• Group health insurance MLR rebates only affect fully-insured major medical plans. Both grandfathered and non-grandfathered plans may be eligible for a rebate.
    • Each enrollee must receive a rebate that is proportional to the premium amount paid by that enrollee.

*The handling of these MLR rebates has potential ramifications for employers both small and large as it regards annual Form 5500 filing requirements. For example: small plans that hold onto these rebates past ninety (90) days and do not have a policy in place could be subject to Form 5500 filing requirements; large plans could have additional reporting requirements related to their Form 5500 filings

  • ERISA and Health Care Reform Notices: The Patient Protection and Affordable Care Act (PPACA) requires annual notices to eligible employees based upon the status of any new or renewed group health plan. These notices must be provided to all eligible employees on or prior to the first day of the group health plan effective date.
  • Discrimination Testing: Section 105(h) of the Internal Revenue Code requires all self-insured health plans to perform discrimination testing. Note: This has been suspended for Fully-Insured.

The above is a basic breakdown of the reporting requirements under ERISA and is not meant to be a full list of every requirement governing health and welfare benefits and NOT retirement plan requirements.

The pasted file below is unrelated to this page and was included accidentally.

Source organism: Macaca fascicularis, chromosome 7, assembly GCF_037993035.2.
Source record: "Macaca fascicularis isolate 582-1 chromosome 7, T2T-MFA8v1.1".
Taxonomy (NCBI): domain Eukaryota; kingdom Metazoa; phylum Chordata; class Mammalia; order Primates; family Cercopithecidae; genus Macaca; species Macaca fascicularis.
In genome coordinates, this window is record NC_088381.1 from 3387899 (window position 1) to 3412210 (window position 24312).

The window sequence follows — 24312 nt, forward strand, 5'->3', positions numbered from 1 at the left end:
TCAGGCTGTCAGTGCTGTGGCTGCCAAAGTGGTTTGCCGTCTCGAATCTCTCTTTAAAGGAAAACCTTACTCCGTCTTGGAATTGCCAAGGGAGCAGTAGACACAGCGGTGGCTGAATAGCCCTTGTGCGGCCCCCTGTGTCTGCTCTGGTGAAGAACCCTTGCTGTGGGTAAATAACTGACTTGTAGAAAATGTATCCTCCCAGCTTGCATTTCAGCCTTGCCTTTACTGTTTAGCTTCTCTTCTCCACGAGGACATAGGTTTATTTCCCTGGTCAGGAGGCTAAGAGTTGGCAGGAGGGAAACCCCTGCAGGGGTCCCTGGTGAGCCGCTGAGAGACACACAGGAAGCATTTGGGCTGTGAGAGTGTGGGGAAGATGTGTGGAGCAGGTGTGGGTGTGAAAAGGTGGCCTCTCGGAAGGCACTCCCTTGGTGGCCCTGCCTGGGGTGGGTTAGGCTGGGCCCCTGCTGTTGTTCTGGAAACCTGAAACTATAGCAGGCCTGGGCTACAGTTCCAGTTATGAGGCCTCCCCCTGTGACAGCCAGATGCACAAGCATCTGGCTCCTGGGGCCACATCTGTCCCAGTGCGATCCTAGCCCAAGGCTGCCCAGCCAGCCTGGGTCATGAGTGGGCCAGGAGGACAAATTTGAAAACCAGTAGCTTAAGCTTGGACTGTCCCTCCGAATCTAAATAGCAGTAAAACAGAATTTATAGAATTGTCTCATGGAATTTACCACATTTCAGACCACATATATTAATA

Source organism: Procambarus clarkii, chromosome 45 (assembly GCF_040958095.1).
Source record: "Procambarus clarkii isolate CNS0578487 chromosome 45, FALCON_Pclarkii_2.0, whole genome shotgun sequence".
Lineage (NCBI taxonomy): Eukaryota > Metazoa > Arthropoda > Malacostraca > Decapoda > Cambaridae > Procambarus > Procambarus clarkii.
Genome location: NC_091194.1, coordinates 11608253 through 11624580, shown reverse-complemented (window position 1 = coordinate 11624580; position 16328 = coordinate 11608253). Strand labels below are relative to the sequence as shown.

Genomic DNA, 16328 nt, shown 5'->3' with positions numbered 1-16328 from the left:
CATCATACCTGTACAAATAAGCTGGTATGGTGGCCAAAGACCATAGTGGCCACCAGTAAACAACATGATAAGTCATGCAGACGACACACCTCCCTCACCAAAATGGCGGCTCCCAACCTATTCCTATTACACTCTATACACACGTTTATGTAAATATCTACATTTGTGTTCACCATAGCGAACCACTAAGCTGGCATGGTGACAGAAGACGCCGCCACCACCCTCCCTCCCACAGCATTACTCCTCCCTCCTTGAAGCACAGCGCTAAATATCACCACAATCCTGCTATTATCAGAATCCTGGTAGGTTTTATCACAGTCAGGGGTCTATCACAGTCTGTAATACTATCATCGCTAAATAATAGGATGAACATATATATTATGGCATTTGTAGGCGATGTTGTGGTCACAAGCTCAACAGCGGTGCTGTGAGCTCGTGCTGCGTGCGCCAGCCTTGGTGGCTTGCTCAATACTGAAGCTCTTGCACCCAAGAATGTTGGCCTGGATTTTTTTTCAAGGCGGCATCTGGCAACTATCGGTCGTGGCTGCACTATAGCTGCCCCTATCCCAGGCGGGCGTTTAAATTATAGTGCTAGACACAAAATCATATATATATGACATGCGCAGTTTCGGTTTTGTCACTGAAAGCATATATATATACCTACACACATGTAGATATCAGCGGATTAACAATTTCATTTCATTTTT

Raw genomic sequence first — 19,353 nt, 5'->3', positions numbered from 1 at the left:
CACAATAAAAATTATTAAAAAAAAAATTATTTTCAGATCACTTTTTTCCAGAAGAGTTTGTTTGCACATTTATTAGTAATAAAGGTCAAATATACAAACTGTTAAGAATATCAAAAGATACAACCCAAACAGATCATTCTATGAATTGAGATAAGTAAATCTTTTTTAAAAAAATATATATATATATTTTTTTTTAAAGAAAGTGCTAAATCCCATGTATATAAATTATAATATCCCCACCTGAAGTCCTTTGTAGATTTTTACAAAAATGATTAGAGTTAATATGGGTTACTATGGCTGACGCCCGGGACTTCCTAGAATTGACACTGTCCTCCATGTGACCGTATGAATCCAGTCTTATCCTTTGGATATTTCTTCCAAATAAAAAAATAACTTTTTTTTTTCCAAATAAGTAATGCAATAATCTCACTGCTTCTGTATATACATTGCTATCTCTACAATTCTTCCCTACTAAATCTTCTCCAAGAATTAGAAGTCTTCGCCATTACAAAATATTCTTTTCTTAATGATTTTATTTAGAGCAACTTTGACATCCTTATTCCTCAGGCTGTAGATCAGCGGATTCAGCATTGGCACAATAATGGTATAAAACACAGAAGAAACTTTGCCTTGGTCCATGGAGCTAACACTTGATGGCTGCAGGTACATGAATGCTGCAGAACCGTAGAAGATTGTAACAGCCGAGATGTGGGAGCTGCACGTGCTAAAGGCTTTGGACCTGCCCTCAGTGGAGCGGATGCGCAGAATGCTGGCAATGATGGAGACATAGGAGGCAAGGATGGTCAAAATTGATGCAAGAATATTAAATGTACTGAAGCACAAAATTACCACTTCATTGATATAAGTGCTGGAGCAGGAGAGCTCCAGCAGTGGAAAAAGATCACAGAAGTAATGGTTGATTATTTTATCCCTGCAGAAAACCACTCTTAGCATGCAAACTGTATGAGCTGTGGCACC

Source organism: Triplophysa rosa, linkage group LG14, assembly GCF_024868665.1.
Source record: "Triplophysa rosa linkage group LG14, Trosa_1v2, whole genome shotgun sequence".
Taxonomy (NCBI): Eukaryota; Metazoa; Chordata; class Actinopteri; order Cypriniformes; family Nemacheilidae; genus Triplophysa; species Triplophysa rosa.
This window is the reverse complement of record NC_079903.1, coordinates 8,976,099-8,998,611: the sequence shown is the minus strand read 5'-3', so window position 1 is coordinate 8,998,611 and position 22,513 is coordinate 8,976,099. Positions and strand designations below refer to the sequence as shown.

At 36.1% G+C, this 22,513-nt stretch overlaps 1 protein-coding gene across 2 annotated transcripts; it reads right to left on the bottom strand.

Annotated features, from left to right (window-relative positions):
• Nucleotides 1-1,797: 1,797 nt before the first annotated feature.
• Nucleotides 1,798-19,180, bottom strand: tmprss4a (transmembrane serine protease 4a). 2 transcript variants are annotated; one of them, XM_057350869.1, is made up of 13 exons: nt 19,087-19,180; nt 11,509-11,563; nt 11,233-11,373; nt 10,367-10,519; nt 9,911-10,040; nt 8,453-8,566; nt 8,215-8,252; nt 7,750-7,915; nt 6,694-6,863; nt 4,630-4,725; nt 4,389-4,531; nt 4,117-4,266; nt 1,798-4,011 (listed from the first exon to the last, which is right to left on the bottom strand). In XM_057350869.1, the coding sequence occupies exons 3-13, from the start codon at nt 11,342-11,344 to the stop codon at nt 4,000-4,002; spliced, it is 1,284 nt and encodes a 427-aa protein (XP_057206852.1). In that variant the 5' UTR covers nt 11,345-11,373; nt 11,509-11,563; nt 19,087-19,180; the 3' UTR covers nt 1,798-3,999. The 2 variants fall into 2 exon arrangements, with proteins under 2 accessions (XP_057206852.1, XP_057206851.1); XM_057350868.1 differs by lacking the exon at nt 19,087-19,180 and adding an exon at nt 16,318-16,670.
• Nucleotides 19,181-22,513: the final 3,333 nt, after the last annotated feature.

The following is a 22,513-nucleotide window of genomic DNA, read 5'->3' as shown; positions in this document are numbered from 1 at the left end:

How Do I Ensure that I Am Compliant with ERISA?
HR Knowledge understands that ERISA is complicated and many employers are unsure whether they are fully compliant. It with this is mind that we are rolling out our newest product offering: ERISAEdge, an ERISA compliance package for health and welfare benefit plans only. We have partnered with TASC (Total Administrative Services Corporation), providers of innovative, tax-advantaged employee benefits programs, to offer our clients peace of mind and deliver compliance.

What Will Our ERISAEdge Compliance Package Do for You?

  • Maintain all required records for the mandated amount of time
  • Provide instruction regarding required on-site record-keeping
  • Complete all required forms accurately and promptly
  • Prepare and design the required plan document and the summary plan description
  • Provide guidelines for disclosure of required information to employees
  • Prepare all applicable forms and schedules
  • Prepare the Summary of Materials Modification (SMM)
  • Prepare the Summary Annual Report (SAR) if required
  • Provide access to experienced employee benefits professionals

With HR Knowledge and TASC as your partners in ERISA compliance practices, you can more easily focus on the operations that keep your business going while we devote our resources to assessing the compliance of your company’s programs.

If you are interested in learning more about our newest offering, please contact us at

In general, ERISA does not cover group health plans established or maintained by governmental entities, churches for their employees, or plans that are maintained solely to comply with applicable workers compensation, unemployment, or disability laws. ERISA also does not cover plans maintained outside the United States primarily for the benefit of nonresident aliens or unfunded excess benefit plans.

Please note that these advisories are an informational resource and not a substitute for professional or legal advice.